As shown, the inner lip 116 is about 1 mm (0.040 inches) thick and the outer lip 118 is 6.35 mm (0.25 inches) thick. Also, in the illustrated embodiment of the invention, the outer lip 118 has a slightly larger inner diameter than the outer diameter of the engaging ring 110, because quartz and alumina have different coefficients of thermal expansion. As alumina expands more than quartz, the spacing between the quartz and alumina is necessary to prevent the outwardly expanding, ceramic, engaging ring 110 from bearing against the outer lip 118.
It is important that the capping portion 108 is rigid enough to minimize its deflection under the forces generated as the clamp ring 100 bears down on the wafer 10 and the pedestal 18. As is evident, this deflection must be less than the space d between the upper surface of the wafer 10 and the horizontal face of the horizontal roof 104 of the seat 102. If the deflection were greater than d, the roof 104 of the seat would contact the wafer's surface and the benefits of the rolling spheres would be lost. Typically this requirement is met if the capping portion, when made of quartz, is about 6.35 mm (0.25 inches) thick. Furthermore, the dimension d should preferably be kept to a minimum without being so small that the wafer contacts the inner edge of the roof 104 as it flexes. For the clamp ring illustrated above this can be achieved if d is about 25 μm (0.001 inches).
This invention has, as shown above, the advantage that the wafer's surface is contacted by a convex surface. As shown, convex surfaces are provided by rolling spheres, but they could also be provided by cylindrical rollers, or fixed convex protrusions. The effect of the convex surface is that the wafer's surface remains tangential to the sphere's surface at the point of contact. In addition, if used, a roller is able to roll along the wafer's surface as the wafer bends and flexes. This reduces the damaging scraping of the wafer's surface and the resultant particle generation. This benefit can also be achieved if cylindrical rollers are used in the place of the spheres.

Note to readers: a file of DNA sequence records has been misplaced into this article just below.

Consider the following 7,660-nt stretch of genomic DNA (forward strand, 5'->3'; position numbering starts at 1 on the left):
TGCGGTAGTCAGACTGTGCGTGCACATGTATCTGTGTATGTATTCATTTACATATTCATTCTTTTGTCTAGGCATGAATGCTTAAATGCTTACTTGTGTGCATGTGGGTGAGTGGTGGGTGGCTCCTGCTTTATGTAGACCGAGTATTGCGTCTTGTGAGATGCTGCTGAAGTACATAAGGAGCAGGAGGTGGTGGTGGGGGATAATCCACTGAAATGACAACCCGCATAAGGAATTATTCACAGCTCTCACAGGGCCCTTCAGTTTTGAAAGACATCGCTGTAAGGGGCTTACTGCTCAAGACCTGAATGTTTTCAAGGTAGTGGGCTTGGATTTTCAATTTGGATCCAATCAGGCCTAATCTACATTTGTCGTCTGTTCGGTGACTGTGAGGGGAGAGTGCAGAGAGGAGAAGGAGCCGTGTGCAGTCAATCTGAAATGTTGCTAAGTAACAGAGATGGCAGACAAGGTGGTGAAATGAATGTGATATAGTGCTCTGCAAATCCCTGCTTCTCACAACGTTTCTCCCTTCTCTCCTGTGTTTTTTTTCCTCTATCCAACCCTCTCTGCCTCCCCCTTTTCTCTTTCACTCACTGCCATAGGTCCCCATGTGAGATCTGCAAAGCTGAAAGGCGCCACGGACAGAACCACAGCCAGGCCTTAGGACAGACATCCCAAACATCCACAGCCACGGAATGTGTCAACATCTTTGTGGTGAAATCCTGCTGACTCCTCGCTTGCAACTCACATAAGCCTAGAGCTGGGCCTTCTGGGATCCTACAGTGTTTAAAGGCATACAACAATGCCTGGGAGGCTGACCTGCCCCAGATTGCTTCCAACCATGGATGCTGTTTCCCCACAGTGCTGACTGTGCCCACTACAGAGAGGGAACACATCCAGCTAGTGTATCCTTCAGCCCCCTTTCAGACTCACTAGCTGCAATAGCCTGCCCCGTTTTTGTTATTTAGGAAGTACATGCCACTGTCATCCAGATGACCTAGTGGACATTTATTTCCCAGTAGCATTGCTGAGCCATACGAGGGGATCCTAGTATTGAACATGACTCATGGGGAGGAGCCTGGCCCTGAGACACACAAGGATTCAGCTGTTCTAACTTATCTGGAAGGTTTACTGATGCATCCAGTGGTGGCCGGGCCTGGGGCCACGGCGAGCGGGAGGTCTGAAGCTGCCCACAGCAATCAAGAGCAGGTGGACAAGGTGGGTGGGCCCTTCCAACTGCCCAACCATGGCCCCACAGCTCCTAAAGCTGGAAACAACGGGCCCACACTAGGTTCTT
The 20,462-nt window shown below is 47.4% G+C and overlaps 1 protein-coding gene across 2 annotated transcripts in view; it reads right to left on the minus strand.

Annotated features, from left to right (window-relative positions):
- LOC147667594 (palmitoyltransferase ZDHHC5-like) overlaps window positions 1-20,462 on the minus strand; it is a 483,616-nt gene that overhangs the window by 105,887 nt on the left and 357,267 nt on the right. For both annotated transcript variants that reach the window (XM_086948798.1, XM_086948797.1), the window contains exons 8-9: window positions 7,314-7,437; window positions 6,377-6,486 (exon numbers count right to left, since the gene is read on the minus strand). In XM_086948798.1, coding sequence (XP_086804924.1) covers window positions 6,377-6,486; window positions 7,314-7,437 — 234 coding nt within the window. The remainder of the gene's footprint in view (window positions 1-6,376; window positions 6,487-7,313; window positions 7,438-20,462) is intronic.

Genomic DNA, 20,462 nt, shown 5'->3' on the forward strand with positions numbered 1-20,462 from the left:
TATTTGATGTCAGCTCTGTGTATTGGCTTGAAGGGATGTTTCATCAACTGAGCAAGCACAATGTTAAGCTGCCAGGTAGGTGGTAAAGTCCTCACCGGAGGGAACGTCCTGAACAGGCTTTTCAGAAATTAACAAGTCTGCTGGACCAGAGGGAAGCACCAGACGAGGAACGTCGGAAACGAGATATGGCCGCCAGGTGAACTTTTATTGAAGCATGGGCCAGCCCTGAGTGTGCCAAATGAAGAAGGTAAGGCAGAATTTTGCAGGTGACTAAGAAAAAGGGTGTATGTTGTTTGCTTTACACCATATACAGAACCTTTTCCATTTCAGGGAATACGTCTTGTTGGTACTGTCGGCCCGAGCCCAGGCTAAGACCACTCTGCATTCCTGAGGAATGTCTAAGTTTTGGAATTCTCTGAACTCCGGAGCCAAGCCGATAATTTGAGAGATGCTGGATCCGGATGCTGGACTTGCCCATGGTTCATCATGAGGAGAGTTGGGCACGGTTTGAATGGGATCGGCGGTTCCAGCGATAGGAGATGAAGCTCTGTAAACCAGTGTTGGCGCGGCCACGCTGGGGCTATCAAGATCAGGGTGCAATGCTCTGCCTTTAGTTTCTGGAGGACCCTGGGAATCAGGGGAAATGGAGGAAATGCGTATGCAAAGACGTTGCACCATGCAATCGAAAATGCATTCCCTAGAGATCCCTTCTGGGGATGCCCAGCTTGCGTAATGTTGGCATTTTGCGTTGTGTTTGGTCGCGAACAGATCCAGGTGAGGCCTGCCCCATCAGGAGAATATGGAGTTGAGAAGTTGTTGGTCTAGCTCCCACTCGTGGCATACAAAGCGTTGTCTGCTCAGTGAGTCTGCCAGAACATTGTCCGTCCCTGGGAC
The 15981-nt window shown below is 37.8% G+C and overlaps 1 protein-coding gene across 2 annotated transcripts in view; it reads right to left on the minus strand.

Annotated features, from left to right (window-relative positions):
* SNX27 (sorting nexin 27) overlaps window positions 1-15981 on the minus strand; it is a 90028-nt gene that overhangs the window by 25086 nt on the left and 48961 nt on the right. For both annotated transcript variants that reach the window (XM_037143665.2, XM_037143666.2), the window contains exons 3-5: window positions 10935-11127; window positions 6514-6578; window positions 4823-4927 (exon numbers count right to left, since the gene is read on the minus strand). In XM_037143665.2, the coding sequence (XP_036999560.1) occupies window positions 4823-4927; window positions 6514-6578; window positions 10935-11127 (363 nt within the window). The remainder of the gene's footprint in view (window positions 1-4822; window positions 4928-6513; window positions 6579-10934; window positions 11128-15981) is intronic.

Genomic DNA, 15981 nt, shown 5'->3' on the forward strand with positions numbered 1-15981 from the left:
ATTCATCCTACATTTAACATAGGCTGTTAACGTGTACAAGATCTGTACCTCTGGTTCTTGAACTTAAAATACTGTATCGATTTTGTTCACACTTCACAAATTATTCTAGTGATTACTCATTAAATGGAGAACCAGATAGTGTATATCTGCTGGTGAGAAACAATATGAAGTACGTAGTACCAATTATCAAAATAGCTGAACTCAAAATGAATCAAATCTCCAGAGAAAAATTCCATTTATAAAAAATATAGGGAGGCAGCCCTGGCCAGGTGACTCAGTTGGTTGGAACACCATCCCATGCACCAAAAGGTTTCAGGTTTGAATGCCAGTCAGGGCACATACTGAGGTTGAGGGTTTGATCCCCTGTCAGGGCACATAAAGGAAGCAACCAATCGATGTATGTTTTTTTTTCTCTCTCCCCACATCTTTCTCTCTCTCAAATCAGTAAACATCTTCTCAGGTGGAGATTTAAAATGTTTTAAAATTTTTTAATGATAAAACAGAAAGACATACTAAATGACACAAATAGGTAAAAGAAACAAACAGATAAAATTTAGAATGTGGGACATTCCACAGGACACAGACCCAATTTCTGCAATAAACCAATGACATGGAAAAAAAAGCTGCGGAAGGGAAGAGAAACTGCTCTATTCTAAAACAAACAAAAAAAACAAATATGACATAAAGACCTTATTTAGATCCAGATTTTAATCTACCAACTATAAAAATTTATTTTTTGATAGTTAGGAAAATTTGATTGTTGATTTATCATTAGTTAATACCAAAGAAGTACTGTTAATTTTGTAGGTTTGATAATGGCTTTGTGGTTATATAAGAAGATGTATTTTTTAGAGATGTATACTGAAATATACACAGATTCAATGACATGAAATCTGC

Another advantage is that the amount of heat transferred to the wafer from the clamp ring is substantially reduced. This is because the heat transfer is proportional to the contact area and the contact area has been reduced to a point at each sphere. Accordingly, the clamp ring does not heat the wafer's edge and better control of the wafer temperature can be achieved. This results in a more uniform temperature profile across the wafer and, accordingly, a more reliable processing operation.
Although the present invention has been described above in terms of a specific embodiment, it is anticipated that alterations and modifications thereof will no doubt become apparent to those skilled in the art. For example the engaging ring 110 of the clamp ring 102 could be made of silicon nitride instead of alumina. Also, the pedestal could be used for heating as well as cooling. Further, the precise shape of the pedestal is not critical and it may even be flat for this invention, and the wafer need not be a semiconductor wafer nor circular in shape. It could be a substrate of another material type and/or be non-circular in shape. Similarly, the principles of the invention could be applied to processing operations other than the described semiconductor wafer plasma etch process. It is therefore intended that the following claims be interpreted as covering all such alterations and modifications as fall within the true spirit and scope of the invention.
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|U.S. Classification||156/345.51, 118/728, 204/298.15|
|International Classification||H01L21/687, C23C14/50, B25B27/14, H01L21/203, H01L21/683, H01L21/3065, H01L21/302|
|Apr 11, 1994||AS||Assignment|
Owner name: APPLIED MATERIALS, INC., CALIFORNIA
Free format text: ASSIGNMENT OF ASSIGNORS INTEREST;ASSIGNORS:RICE, MICHAEL R.;MOHN, JON;REEL/FRAME:006964/0903;SIGNING DATES FROM 19940118 TO 19940405
|Feb 23, 1999||REMI||Maintenance fee reminder mailed|
|Aug 1, 1999||LAPS||Lapse for failure to pay maintenance fees|
|Oct 12, 1999||FP||Expired due to failure to pay maintenance fee|
Effective date: 19990801